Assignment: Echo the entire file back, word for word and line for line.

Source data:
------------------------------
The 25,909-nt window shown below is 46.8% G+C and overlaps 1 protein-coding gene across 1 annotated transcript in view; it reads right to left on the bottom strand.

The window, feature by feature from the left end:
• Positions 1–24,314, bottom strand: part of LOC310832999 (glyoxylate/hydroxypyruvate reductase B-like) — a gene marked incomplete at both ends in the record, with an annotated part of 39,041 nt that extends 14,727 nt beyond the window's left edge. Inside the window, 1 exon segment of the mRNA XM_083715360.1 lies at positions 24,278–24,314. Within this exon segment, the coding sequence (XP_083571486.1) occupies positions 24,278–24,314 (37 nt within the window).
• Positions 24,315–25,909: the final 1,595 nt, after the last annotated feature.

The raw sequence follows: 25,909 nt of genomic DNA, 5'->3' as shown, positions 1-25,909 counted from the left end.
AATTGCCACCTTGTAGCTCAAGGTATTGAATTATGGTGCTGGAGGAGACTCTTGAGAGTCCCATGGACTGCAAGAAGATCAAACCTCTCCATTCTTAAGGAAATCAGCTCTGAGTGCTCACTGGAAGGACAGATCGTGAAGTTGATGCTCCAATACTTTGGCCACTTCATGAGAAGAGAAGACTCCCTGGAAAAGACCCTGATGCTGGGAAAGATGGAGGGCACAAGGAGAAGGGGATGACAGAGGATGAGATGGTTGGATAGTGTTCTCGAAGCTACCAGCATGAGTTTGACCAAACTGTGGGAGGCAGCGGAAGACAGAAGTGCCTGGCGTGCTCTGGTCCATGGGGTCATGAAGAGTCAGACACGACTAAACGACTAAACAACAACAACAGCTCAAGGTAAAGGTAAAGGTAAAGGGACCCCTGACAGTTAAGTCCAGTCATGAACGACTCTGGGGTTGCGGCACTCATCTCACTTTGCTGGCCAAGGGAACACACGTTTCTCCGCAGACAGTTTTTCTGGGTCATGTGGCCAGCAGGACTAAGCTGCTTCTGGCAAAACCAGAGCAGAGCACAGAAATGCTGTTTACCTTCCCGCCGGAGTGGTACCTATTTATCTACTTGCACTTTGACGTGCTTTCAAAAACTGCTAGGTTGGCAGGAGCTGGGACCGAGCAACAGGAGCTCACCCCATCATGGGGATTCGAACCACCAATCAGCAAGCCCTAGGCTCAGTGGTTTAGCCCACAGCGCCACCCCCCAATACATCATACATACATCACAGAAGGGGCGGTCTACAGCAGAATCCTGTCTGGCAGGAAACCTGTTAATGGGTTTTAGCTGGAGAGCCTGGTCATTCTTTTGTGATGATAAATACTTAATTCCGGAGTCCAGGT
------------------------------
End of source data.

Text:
The 25,909-nt window shown below is 46.8% G+C and overlaps 1 protein-coding gene across 1 annotated transcript in view; it reads right to left on the bottom strand.

The window, feature by feature from the left end:
• Positions 1–24,314, bottom strand: part of LOC310832999 (glyoxylate/hydroxypyruvate reductase B-like) — a gene marked incomplete at both ends in the record, with an annotated part of 39,041 nt that extends 14,727 nt beyond the window's left edge. Inside the window, 1 exon segment of the mRNA XM_083715360.1 lies at positions 24,278–24,314. Within this exon segment, the coding sequence (XP_083571486.1) occupies positions 24,278–24,314 (37 nt within the window).
• Positions 24,315–25,909: the final 1,595 nt, after the last annotated feature.

The raw sequence follows: 25,909 nt of genomic DNA, 5'->3' as shown, positions 1-25,909 counted from the left end.
AATTGCCACCTTGTAGCTCAAGGTATTGAATTATGGTGCTGGAGGAGACTCTTGAGAGTCCCATGGACTGCAAGAAGATCAAACCTCTCCATTCTTAAGGAAATCAGCTCTGAGTGCTCACTGGAAGGACAGATCGTGAAGTTGATGCTCCAATACTTTGGCCACTTCATGAGAAGAGAAGACTCCCTGGAAAAGACCCTGATGCTGGGAAAGATGGAGGGCACAAGGAGAAGGGGATGACAGAGGATGAGATGGTTGGATAGTGTTCTCGAAGCTACCAGCATGAGTTTGACCAAACTGTGGGAGGCAGCGGAAGACAGAAGTGCCTGGCGTGCTCTGGTCCATGGGGTCATGAAGAGTCAGACACGACTAAACGACTAAACAACAACAACAGCTCAAGGTAAAGGTAAAGGTAAAGGGACCCCTGACAGTTAAGTCCAGTCATGAACGACTCTGGGGTTGCGGCACTCATCTCACTTTGCTGGCCAAGGGAACACACGTTTCTCCGCAGACAGTTTTTCTGGGTCATGTGGCCAGCAGGACTAAGCTGCTTCTGGCAAAACCAGAGCAGAGCACAGAAATGCTGTTTACCTTCCCGCCGGAGTGGTACCTATTTATCTACTTGCACTTTGACGTGCTTTCAAAAACTGCTAGGTTGGCAGGAGCTGGGACCGAGCAACAGGAGCTCACCCCATCATGGGGATTCGAACCACCAATCAGCAAGCCCTAGGCTCAGTGGTTTAGCCCACAGCGCCACCCCCCAATACATCATACATACATCACAGAAGGGGCGGTCTACAGCAGAATCCTGTCTGGCAGGAAACCTGTTAATGGGTTTTAGCTGGAGAGCCTGGTCATTCTTTTGTGATGATAAATACTTAATTCCGGAGTCCAGGT